In our ongoing series, Culture Collective, we are sitting down with workplace professionals to discuss the importance of positive workplace culture. This week, we talked with Rebecca Katona, Chief of Staff at AtlanticLIVE. Rebecca has worked at Atlantic Media for 6 years. She moved to DC 12 years ago and resides on Capitol Hill with her husband Joey and two sons Calvin and Winston. She is an avid listener of the West Wing Weekly podcast and loves entertaining for friends and family.
What are three words you would use to describe your workplace culture and why?
I would describe our culture as generous, familial and fast-moving. Fast-moving is more related to the nature of the work we do. We are constantly in motion and that certainly impacts our culture.
Familial because we spend a lot of time on the road together. People have late nights and early mornings, delayed flights and challenging venues and these experiences bind the team together.
Generosity is one of the pillars of our organization. . It is core to how we actually perform the day to day operations of our business. People are generous with their time, generous of spirit and generous of knowledge. It’s something that people have genuinely attached to, beyond it being just a statement on our website. The generosity of my colleagues blew me away when I first joined the organization.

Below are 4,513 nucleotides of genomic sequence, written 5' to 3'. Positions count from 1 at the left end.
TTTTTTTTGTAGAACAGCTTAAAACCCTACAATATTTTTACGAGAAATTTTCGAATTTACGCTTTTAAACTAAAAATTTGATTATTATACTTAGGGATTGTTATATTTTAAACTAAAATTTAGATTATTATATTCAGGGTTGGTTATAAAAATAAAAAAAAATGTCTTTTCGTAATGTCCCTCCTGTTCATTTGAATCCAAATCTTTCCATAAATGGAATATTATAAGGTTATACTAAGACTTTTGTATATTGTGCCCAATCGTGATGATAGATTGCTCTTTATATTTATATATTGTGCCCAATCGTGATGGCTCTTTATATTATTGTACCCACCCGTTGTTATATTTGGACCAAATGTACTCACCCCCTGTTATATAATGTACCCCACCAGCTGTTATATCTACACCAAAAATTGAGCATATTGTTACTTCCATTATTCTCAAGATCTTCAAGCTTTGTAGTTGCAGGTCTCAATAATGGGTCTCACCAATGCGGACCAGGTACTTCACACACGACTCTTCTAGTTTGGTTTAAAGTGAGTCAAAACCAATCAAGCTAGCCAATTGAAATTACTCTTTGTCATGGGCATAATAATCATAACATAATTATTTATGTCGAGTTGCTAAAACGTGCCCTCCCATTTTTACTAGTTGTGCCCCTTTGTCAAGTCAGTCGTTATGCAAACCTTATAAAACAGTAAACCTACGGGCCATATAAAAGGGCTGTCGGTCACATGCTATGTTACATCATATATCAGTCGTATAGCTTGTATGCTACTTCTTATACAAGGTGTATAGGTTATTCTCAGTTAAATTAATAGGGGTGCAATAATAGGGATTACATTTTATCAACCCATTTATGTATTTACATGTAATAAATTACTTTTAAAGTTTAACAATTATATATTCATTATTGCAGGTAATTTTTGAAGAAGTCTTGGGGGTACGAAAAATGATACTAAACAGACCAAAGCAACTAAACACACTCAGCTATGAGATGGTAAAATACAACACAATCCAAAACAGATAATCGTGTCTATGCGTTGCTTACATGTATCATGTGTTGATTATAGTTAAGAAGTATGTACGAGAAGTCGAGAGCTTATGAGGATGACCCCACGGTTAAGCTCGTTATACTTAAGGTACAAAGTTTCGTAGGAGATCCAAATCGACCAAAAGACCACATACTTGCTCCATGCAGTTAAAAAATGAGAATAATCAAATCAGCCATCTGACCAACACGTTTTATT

What is your office super power?
I firmly believe we collectively have the brain power and physical muscle to launch a spaceship, even though none of us have any degrees in science, and I think that says a lot about our team. There is an absolute dedication to our product. If there is a job to be done, we will accomplish it. So yes, I think we could get a rocket off the ground if that was the task put in front of us.
Why is company culture important?
I think company culture is important, because I think talent is important. I think the people who work at AtlanticLIVE are essential to the product we build. If the environment isn’t supportive of their creativity and their personal and professional growth, we won’t be a desirable place to work and, therefore, we won’t retain good talent. Our product will suffer, our revenue will suffer and I think to not believe that those things are inextricably intertwined is short sighted.
What does your team normally do for lunch?
We are the lucky recipients of a Sweetgreen outpost here in our office. So we are big consumers of kale! We have a big communal table in the center of our office that we refer to as the “oyster bar,” because it looks like an oyster bar. Oftentimes, you’ll see people eating there during lunch, just kind of taking a break, eating and working together there.
Beyond Sweetgreen, we also have a significant population of very diligent lunch packers, which I think is very impressive in a young workplace. Everybody is working really hard and often that means having a working lunch, but the fact that the oyster bar is at the center of our workplace says a lot about what we prioritize and how we spend our time together.